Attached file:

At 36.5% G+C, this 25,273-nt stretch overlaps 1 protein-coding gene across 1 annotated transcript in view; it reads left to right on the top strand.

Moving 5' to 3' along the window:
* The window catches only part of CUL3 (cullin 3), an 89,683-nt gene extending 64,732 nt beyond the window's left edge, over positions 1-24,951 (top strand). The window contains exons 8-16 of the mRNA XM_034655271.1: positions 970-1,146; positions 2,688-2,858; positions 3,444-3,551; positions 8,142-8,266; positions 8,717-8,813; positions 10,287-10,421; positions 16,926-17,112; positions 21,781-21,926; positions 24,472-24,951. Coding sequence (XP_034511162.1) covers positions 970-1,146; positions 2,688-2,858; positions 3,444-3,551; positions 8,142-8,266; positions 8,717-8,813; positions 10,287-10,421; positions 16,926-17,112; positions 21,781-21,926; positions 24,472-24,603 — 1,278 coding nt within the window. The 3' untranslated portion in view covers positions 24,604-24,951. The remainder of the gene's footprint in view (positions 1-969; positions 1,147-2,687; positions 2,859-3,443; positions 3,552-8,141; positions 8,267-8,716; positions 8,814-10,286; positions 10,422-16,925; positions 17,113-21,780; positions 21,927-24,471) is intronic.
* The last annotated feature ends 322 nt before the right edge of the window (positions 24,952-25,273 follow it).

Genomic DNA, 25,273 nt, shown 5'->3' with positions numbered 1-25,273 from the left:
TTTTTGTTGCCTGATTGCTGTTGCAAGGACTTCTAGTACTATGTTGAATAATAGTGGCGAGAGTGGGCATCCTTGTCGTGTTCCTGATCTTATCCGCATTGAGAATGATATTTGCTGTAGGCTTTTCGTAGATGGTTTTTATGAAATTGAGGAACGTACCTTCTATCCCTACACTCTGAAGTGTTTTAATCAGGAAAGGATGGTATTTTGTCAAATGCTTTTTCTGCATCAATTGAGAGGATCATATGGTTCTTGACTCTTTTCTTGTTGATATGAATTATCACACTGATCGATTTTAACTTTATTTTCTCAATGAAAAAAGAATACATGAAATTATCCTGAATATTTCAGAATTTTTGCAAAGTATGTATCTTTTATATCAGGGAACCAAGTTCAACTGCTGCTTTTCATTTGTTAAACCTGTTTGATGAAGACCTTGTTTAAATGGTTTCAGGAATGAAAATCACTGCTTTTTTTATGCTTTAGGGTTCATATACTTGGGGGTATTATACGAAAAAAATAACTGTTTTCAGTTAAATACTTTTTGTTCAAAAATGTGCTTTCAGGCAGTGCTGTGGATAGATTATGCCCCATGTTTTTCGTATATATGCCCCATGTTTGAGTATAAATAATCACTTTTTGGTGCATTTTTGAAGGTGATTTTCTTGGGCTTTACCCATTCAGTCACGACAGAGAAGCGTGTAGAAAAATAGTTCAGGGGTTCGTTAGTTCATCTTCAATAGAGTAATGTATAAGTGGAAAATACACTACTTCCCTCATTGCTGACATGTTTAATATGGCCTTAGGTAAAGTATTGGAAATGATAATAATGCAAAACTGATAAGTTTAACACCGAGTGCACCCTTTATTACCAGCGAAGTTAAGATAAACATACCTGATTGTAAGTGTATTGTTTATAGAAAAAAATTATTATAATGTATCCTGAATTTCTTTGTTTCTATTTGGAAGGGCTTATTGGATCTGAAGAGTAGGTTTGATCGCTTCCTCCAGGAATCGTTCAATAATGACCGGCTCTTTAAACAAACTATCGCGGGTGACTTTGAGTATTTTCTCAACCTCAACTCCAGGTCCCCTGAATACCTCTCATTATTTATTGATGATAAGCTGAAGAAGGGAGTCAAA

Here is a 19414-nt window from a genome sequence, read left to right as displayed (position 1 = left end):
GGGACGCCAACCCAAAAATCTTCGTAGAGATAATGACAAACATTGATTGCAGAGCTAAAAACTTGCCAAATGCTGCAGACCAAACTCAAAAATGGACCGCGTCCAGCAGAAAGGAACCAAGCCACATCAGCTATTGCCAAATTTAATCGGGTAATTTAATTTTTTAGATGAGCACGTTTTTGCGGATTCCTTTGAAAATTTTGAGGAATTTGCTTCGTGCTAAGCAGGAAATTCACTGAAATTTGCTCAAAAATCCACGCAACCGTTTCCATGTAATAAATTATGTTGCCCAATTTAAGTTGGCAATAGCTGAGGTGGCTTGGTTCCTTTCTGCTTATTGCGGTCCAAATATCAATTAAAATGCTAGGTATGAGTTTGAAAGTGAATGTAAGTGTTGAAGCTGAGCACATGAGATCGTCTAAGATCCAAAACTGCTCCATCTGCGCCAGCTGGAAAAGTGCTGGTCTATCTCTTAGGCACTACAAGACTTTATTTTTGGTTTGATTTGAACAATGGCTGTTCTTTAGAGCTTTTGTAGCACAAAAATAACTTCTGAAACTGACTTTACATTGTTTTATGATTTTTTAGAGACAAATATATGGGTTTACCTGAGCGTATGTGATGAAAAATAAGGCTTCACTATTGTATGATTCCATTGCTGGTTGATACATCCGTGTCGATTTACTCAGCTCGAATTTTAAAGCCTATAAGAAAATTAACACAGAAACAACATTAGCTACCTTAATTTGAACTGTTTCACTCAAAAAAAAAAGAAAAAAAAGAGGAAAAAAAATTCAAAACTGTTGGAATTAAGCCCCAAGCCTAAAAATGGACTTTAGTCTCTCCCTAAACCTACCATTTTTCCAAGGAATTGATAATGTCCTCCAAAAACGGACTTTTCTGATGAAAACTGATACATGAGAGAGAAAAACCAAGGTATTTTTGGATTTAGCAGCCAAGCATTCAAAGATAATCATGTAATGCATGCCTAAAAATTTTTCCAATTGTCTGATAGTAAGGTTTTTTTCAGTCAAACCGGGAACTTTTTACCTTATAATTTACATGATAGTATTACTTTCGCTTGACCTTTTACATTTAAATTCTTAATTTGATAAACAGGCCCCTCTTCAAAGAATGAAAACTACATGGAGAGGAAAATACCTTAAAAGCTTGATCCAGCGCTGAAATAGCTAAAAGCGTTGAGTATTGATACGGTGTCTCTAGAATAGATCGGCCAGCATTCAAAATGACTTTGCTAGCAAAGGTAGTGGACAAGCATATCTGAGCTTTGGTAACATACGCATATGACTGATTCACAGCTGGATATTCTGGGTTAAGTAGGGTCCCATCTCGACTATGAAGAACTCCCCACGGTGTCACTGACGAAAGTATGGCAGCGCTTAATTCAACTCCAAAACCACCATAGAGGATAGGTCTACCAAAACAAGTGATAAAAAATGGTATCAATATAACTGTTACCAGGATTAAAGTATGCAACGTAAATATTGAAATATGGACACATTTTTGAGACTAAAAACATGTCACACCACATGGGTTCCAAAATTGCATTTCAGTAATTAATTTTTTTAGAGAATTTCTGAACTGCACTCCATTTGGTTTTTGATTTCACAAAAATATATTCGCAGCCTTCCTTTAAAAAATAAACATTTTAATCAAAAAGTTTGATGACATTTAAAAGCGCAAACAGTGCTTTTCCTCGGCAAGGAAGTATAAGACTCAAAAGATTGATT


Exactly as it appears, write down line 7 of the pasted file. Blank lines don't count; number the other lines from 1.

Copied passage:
Here is a 19414-nt window from a genome sequence, read left to right as displayed (position 1 = left end):